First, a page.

Anxiety & Panic Attacks

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I have had a couple of people say to me that my description was a bit too close to their experience. The first thing is that I don’t think it is possible to be over-anxious. In general, when we talk about anxiety, the discussion quickly turns to panic. Panic is when there is a threat that the person in question won’t survive the immediate moment. We don’t talk about anxiety when the situation is more like PTSD (Post Traumatic Stress Disorder).

When I talk about panic, I am mostly talking about the physiological changes in response to fear. It will be a general “we are afraid” talk, but only with those that feel comfortable with it. For many it isn’t a comfort thing. I know of many that can be pretty bad in this area. They want reassurance that everything will just be fine.

One thing that I’ve discovered is that being over-anxious will make the person in question more anxious. It will make the anxiety come out in much more direct ways. They may feel that they are suffocating in the room, or that someone is going to take their life away. They will talk about the “feeling in their stomach”, “fears and dreads” and “anxiety attacks”. There isn’t much relief from this, of course. One problem with this is that it will be so painful in the current situation that they may try to avoid or remove themselves from the situation, thereby increasing their problem further.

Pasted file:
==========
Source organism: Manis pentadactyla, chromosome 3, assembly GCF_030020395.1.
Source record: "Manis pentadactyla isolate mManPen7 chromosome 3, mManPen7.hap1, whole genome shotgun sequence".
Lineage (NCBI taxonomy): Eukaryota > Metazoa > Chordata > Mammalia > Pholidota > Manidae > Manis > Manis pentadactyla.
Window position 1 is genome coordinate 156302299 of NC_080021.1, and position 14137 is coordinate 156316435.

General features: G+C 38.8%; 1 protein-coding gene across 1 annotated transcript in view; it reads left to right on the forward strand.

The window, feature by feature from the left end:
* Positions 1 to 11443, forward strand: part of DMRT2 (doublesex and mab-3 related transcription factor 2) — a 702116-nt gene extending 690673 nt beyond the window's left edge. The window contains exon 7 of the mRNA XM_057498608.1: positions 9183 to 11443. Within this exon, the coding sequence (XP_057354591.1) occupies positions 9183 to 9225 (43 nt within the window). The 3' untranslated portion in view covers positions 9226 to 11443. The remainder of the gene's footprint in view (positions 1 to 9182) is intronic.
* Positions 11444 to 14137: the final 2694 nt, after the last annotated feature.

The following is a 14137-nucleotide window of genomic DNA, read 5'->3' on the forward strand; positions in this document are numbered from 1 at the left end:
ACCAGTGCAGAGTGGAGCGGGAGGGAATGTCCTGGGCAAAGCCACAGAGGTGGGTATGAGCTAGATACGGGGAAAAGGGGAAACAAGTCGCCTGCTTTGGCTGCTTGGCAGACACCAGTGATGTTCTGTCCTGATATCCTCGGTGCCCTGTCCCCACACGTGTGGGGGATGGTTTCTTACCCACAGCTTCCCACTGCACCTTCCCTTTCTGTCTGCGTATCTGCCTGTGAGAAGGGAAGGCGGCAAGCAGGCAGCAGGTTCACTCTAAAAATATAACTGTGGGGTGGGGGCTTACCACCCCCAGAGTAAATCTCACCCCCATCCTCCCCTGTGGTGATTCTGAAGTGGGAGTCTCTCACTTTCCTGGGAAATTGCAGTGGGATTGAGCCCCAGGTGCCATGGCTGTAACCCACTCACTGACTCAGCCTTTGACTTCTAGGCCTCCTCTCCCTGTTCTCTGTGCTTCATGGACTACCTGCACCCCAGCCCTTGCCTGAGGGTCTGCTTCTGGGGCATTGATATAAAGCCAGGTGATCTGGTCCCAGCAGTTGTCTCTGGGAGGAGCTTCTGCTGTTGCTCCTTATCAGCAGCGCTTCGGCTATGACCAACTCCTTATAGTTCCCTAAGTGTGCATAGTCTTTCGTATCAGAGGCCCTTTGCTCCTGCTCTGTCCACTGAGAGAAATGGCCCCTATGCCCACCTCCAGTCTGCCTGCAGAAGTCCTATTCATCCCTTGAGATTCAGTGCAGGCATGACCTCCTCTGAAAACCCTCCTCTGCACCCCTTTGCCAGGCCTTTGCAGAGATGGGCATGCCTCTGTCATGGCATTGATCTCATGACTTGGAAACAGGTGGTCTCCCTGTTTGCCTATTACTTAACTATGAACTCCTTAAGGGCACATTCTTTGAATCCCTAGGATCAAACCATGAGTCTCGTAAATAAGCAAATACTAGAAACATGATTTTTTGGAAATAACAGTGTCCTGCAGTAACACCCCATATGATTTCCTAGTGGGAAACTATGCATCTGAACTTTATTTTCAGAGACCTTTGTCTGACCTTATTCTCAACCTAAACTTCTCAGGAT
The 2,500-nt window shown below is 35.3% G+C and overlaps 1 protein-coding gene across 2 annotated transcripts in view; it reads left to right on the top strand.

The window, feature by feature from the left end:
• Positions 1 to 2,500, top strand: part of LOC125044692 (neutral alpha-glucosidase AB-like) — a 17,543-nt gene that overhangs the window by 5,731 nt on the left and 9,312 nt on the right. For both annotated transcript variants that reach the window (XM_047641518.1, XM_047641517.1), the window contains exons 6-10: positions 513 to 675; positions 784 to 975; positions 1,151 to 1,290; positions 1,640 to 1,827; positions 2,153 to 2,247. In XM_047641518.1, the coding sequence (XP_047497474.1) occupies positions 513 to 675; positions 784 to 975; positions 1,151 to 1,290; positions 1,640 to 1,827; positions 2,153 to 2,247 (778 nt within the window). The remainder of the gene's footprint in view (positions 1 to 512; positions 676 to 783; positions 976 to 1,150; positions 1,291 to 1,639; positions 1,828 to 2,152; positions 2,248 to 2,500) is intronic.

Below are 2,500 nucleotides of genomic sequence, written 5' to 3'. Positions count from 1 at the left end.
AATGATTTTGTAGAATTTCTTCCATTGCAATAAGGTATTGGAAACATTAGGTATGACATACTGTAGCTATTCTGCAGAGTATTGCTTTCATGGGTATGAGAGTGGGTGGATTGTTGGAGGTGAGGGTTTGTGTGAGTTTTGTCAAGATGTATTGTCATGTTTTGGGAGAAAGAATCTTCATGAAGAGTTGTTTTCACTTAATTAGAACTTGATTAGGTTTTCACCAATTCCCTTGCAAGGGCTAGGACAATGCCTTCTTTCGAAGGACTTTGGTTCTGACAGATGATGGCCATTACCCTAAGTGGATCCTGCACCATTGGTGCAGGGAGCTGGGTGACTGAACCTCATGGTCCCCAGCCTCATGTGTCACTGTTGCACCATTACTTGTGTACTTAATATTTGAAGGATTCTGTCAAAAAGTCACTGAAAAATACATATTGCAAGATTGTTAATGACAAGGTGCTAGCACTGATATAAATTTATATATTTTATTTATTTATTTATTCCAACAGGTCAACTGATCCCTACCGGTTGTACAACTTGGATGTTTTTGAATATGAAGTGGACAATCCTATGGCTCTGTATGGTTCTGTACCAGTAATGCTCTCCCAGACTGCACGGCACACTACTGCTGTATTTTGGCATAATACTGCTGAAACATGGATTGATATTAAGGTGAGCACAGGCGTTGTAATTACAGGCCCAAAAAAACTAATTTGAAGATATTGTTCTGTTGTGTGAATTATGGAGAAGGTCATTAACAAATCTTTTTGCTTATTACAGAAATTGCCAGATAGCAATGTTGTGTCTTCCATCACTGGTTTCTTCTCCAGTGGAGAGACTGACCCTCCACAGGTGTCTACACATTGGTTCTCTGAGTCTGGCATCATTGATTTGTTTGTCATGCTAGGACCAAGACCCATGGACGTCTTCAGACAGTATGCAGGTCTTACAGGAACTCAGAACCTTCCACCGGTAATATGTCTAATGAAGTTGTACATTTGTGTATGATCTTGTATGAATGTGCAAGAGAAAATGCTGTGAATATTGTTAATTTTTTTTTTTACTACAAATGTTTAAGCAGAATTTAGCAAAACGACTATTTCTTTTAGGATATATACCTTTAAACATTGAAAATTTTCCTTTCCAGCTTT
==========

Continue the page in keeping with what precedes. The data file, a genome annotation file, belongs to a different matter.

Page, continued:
I want to be clear that some people are not as anxious as others. Most will feel like they are more anxious than most. There is nothing wrong with that. However, you should always respect that person’s view, as they should respect yours. It is impossible to know how someone else is and how they deal with their health conditions.

I have had many friends over the years say to me how their past anxiety got better as they got into higher education or married. That’s fine. However, it is very important for each person to understand their own limits and how to deal with their anxiety. It may also help to “let someone in” to help understand and support each other.

I think it’s important to understand that your anxiety will not go away on its own. It will not magically become a harmless habit. There are many support groups that can help, it is always good advice to seek the advice of a medical professional.

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